To Boo or Not to Boo: How to Welcome Josh Hamilton Back to Arlington
This afternoon, Josh Hamilton and his luxuriant, flake-free hair will take the field in Arlington for the first time since dashing the Rangers' playoff hopes by badly muffing routine fly ball then bolting for Anaheim. And no one really needs to be reminded of last season's summer-long slump, his absurd energy drink habit and his claim that Dallas is "not a true baseball town."
Now, the Rangers fan is faced with something of an existential crisis: to boo or not to boo.
It's a question that has consumed sports media for the past week. Some preach a Christ-like turning of the other cheek; others urge Herod-like retribution. The Star-Telegram's Gil Lebreton is among the latter, though he stops a bit shy of calling for a literal crucifixion.
Silence today for Josh Hamilton? Whatever you read on Facebook, don't do it. It's a senseless idea whose subtlety is certain to go straight over the simple Hamilton's curly head.
Silence? No, speak up. Let your voices ring out today like banshees.
The smart baseball fans in attendance will cheer, Hamilton suggested earlier this spring. The ones who don't get it, he winked, will boo.
So, by all means, speak up.
Read more here: http://www.star-telegram.com/2013/04/04/4751303/with-josh-in-town-its-time-for.html#storylink=cpy
Jean Jacques-Taylor at ESPN Dallas resigns himself to the fact that the boos will come. He's okay with that, but thinks that we should all just get over it, that Hamilton's sins were the product of a lack of maturity. His takeaway: "Treat Hamilton like an ex and wish him well. There's no need to be angry."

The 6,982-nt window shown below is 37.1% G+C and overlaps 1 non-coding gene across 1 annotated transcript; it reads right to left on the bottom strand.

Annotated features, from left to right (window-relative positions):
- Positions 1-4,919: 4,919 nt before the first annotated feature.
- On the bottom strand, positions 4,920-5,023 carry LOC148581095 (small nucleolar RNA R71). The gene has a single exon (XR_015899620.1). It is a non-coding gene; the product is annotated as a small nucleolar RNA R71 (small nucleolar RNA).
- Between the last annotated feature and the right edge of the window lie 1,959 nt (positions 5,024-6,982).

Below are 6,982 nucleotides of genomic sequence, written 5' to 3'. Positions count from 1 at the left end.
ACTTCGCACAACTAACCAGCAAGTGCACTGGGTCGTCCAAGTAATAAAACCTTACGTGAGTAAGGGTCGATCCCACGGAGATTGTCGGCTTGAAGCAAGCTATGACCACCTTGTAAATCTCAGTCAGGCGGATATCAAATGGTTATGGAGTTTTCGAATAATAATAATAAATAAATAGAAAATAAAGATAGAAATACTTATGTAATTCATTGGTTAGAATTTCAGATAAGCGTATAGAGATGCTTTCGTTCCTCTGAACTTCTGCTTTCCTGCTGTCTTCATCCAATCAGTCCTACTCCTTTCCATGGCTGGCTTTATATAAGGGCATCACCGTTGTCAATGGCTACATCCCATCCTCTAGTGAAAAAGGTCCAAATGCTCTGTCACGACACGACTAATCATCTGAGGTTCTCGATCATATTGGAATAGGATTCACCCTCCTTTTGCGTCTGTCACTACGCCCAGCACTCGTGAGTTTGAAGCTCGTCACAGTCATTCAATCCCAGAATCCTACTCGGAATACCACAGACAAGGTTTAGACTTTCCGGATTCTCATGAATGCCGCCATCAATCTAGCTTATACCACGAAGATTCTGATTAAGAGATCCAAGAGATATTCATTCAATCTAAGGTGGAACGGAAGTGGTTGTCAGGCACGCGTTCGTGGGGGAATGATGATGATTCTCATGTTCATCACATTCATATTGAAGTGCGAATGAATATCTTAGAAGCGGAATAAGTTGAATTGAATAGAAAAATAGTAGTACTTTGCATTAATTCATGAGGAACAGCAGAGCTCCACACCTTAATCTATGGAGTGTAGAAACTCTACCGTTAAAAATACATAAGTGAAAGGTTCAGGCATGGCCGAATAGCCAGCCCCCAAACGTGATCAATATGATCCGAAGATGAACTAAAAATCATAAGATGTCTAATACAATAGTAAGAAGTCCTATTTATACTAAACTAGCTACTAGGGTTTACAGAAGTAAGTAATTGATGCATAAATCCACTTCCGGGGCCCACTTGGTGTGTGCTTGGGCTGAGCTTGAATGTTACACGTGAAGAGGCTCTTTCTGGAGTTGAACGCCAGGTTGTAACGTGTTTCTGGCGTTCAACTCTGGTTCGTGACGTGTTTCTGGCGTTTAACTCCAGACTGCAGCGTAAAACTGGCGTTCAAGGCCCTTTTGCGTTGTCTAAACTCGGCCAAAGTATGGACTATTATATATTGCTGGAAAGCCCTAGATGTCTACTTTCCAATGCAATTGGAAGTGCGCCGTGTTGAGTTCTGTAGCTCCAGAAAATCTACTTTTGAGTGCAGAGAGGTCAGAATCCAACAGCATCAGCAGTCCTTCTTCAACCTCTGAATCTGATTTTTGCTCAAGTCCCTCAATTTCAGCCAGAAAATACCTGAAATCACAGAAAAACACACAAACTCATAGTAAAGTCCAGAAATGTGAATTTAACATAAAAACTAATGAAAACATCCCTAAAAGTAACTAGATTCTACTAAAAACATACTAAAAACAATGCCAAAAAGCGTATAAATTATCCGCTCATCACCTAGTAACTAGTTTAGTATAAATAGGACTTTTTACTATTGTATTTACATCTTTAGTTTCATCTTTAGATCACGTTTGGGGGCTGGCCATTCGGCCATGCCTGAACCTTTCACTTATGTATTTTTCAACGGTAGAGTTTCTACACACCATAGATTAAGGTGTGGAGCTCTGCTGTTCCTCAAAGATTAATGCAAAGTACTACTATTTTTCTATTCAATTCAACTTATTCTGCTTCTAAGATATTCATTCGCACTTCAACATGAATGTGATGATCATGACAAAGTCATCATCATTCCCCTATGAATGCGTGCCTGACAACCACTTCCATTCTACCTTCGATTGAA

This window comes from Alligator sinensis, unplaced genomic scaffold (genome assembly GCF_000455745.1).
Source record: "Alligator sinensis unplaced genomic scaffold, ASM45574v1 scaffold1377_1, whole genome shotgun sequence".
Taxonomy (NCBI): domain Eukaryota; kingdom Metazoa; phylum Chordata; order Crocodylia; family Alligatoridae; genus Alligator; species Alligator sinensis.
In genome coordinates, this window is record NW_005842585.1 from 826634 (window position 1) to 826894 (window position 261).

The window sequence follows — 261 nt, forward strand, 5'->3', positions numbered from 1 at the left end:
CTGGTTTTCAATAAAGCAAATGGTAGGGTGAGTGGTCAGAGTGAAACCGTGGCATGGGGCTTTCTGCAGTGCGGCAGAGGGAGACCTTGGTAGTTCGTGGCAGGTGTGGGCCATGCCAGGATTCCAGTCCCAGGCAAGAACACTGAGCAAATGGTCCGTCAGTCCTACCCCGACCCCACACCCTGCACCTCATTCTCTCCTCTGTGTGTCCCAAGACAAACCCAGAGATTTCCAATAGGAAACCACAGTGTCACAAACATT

Or maybe there is a need to be angry, but we should express our feelings in a more passive-aggressive way. WFAA has a piece on the 15-year-old who launched a "Silence 4 Josh" campaign. Cute.
Leave it to the Morning News to appoint itself as the adult in the room. Columnist Kevin Sherrington thinks fans should cheer Hamilton, which just doesn't seem that realistic.
Sherrington's opinion is endorsed this morning by the paper's editorial board, which took the time to weigh in on this issue of vital importance.
So ... boo? We hope not. It might offer temporary satisfaction, but it accomplishes little and proves less. Relative silence is a reasonable option but also falls short.
How about some respectful applause that recognizes what Josh Hamilton accomplished here with his play and through his struggles with addiction? He was the best player on the best teams (so far) in Rangers history. If you loved those two World Series, at least be honest with yourself: They never would have happened without his big bat and hustle in the field.
Clearly, this conundrum won't be solved by game time, so fans will have to let their feelings guide them, or else keep engaging in a debate about the moral philosophy of fandom which, to be honest, sounds a lot more boring than baseball.